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Dwight Howard has reportedly lost 25 pounds, met with Jason Kidd, other Lakers players to show he’s willing to play the role the team needs

Dwight Howard is trying to show the Lakers that he’s serious with both his words and actions, and he seems to have won Jason Kidd and the rest of the organization over for now.

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Miami Heat v Los Angeles Lakers Photo by Noah Graham/NBAE via Getty Images

No, you weren’t having a fever-dream driven by the usual lack of content in August: The Los Angeles Lakers are actually planning to sign Dwight Howard when he clears waivers following his buyout with the Memphis Grizzlies.

Howard’s contract will reportedly be non-guaranteed, although Adrian Wojnarowski of ESPN reports that such a deal isn’t because Howard doesn’t look good — his workout went well, by all accounts — but rather just so that the Lakers can make sure that Howard is actually serious about staying within a more limited role than he has been during the last few seasons, when he made similar guarantees to his former teams:

How did the Lakers get any level of confidence that they could trust Howard’s sincerity this time around? Well, according to Shams Charania of The Athletic, it was a fairly lengthy process that actually began before Howard’s actual workout, with a visit to his former USA Basketball teammate and now Lakers coup master in waiting assistant coach Jason Kidd:

After the Lakers and Briscoe were given permission to seek the opportunity by the Grizzlies, Howard and Kidd were able to connect in person, league sources told The Athletic. They discussed life, their playing days together, the possibility of Howard joining the Lakers.

Howard’s message to Kidd and the Lakers was the same one he delivered to The Athletic in July from NBA summer league: He’s learned from the past several seasons, learned that, at age 33, he is simply one of the guys now. Howard believes he can contribute at a high level for any NBA team, but the eight-time All-Star also understands he has to focus on rebounding, defense, blocking shots, finishing around the rim and simply playing whenever he is asked. He has accepted it — as much as those in the basketball community have doubted his words.

If Howard actually is serious this time — a big if when he’s concerned — then even as an older player, he would still appear to be someone whose skill set could help the Lakers. He apparently convinced Kidd of as much, according to Charania, and when Howard showed up for his workout, there were a few Lakers players there to greet him. Similarly to Kidd, it sounds like they (and the rest of the team’s brain trust aside from Kidd) liked what they heard:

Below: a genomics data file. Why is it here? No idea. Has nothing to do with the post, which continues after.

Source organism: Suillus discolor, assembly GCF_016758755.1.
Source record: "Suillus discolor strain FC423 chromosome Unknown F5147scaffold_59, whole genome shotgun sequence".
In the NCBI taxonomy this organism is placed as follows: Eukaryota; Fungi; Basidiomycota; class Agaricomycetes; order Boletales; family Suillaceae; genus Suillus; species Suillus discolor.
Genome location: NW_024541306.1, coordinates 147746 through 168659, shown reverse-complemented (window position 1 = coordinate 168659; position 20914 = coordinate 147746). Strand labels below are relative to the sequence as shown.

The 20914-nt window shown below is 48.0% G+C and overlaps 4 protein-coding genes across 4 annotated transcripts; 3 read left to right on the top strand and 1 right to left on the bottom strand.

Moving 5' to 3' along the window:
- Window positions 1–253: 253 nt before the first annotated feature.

Word traveled around the roster, and Davis, Rajon Rondo and JaVale McGee spent time with Howard inside the team’s facility Thursday. They wanted to know whether they could trust Howard, whether Howard’s mindset would fit this team.

League sources said Howard had a convincing and emotional meeting with the players and Lakers officials, explaining how he had reached rock bottom a season ago and needed to find a new mindset in his life. On and off the floor. He was not the teammate he needed to be in playing for three teams in the past three years. He did not take the game seriously enough, he did not understand what was needed to turn the corner.

Howard is right on all counts there, and while it’s impossible to know if he’ll actually follow through on his words this time, at least the Lakers took precautions (his non-guaranteed contract, mainly) to ensure they have options should Howard not be quite so willing to do whatever it takes to win once he’s actually asked to do so.

It’s more than fair to approach all of this with skepticism for now given Howard’s past, and it appears the Lakers are doing so. Whether you agree with their reasoning for giving Howard this much of a chance or not, at least we know what it is now. All that’s left to see is if he can take advantage of what is probably his final shot to stay in the NBA.

For more Lakers talk, subscribe to the Silver Screen and Roll podcast feed on iTunes, Spotify, Stitcher or Google Podcasts. You can follow Harrison on Twitter at @hmfaigen.

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